Students at The Catholic University of America (CUA), Washington, DC, are again seeking official recognition for their campus LGBTQ group, but whether their proposal will be approved or again denied is not clear.
Leaders of CUAllies (in which I participated during college) submitted their proposal to the administration last Wednesday, the culmination of a week of actions to make visible the support they have on campus.
This latest drive began with a petition that generated 1,900 signatures, promoted on Twitter by CUA alumni like former Maryland Governor Martin O’Malley and actress Susan Sarandon. The petition read, in part:
“All students, regardless of their sexuality or gender identity, deserve to be accepted and treated with respect. . .We seek to create a respectful, compassionate, and understanding community at CUA by providing resources, a safe environment, and a voice for LGBTQ+ students on campus.”
CUAllies President Carly Tomaine told Metro Weekly that official recognition is not only about using University spaces or receiving funding:
“‘[I]t’s that Catholic University needs to acknowledge the fact that the LGBT community has been marginalized and discriminated against, and are still, to this day, fighting for their rights . . . And because of that they deserve an outlet to feel safe and feel at home, and that’s what CUAllies is to so many people.'”
But CUAllies is facing resistance from not only the administration. A small group of students is now opposing the group. A student government resolution to support the group, which passed unanimously last year, failed in a recent vote. And The Tower, the campus newspaper, once unabashedly supportive, was critical of the group in its latest editorial.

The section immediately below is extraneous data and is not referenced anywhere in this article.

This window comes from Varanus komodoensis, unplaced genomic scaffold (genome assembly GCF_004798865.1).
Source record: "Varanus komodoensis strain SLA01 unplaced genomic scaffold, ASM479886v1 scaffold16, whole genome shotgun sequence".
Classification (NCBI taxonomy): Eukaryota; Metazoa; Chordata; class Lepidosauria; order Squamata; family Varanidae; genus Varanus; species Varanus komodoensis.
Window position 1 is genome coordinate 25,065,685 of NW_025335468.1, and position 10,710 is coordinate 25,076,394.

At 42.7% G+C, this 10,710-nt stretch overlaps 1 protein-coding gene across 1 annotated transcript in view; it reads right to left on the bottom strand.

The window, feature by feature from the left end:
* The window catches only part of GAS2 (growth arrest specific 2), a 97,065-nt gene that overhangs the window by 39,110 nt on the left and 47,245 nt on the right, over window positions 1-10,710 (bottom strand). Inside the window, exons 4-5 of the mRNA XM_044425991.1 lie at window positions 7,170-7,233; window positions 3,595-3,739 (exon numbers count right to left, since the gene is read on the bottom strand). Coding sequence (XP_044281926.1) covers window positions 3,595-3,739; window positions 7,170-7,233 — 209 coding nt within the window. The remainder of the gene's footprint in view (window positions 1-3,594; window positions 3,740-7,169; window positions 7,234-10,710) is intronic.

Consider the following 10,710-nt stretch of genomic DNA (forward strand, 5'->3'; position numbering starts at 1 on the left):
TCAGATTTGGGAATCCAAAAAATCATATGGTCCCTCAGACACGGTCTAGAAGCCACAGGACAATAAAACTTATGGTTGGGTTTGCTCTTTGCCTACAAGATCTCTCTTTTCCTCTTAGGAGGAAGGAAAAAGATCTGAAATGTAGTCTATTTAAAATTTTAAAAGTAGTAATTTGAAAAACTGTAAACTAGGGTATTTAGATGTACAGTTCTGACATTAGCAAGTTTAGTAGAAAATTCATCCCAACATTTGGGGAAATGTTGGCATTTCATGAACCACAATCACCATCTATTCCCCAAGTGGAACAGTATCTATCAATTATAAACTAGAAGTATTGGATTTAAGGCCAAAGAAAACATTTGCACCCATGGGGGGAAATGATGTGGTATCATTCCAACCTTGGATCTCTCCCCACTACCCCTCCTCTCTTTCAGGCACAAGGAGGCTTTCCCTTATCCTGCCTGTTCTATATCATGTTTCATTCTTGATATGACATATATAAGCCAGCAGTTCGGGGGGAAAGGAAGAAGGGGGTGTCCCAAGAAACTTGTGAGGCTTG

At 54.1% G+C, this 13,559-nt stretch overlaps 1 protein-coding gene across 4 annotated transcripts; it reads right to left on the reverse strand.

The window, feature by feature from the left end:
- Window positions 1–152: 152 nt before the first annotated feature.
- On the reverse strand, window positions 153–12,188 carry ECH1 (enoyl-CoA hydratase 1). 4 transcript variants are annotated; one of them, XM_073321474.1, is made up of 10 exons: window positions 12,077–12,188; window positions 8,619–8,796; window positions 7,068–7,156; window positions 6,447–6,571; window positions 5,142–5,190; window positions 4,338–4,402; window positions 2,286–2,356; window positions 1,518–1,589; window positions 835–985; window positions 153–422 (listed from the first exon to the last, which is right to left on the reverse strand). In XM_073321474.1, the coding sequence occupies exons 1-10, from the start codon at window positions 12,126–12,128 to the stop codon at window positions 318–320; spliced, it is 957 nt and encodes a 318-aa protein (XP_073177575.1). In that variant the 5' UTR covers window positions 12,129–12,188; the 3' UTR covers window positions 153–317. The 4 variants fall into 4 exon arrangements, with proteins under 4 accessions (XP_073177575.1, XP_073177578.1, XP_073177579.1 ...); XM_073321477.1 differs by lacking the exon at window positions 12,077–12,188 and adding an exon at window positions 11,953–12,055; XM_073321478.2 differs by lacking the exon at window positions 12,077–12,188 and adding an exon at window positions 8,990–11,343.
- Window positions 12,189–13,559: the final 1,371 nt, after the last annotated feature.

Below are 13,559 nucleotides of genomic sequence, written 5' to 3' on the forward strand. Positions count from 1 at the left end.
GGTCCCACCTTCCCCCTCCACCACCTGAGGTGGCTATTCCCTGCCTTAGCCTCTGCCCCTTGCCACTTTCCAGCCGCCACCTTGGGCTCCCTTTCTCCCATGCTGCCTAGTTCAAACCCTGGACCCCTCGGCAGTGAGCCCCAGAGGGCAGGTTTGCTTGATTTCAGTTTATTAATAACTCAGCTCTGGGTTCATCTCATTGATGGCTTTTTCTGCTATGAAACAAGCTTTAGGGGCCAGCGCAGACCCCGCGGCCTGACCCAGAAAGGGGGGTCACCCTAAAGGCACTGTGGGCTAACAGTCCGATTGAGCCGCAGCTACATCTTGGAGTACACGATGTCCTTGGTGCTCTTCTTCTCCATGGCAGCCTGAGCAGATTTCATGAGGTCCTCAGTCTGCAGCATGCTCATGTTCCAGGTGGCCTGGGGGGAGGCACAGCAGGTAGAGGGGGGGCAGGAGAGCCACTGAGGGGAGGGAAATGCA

For now, CUAllies is continuing to hold meetings, offer support, and fundraise for expanded programming as they wait for a response from an administration that has been dismissive of students’ desires for an LGBTQ group on campus.
Similar proposals for official recognition were denied in 2009 and 2012 (the day after the University of Notre Dame finally approved an LGBTQ pastoral plan) despite the fact that CUA had a recognize student group from 1988 to 2002.
What is different this time is that the human rights law in the District of Columbia has changed. The Armstrong Amendment, which allowed religiously-affiliated colleges to discriminate against LGBTQ student groups, was repealed in 2015, opening the school to a potential lawsuit if CUAllies is again denied.
Approving CUAllies would be entirely consistent with church teaching, and it would enhance the University’s Catholic identity. New Ways Ministry’s list of LGBT-Friendly Catholic Colleges and Universities includes dozens of schools who have chosen to support LGBTQ members in their communities. It is far past time to #RecognizeAllies.
To read Bondings 2.0’s interview with CUAllies leaders last year, click here. For the blog’s full coverage of LGBT issues in Catholic higher education, see our “Campus Chronicles” category to the right or by clicking here.
–Robert Shine, New Ways Ministry, March 4, 2017
New Ways Ministry’s Eighth National Symposium, Justice and Mercy Shall Kiss: LGBT Catholics in the Age of Pope Francis, is scheduled for April 28-30, 2017, Chicago, Illinois. Plenary speakers: Lisa Fullam, Leslie Griffin, Rev. Bryan Massingale, Frank Mugisha. Prayer leaders: Bishop Thomas Gumbleton, Bishop John Stowe, OFM, Conv. Pre-Symposium Retreat Leader: Sr. Simone Campbell, SSS. For more information and to register, visit www.Symposium2017.org.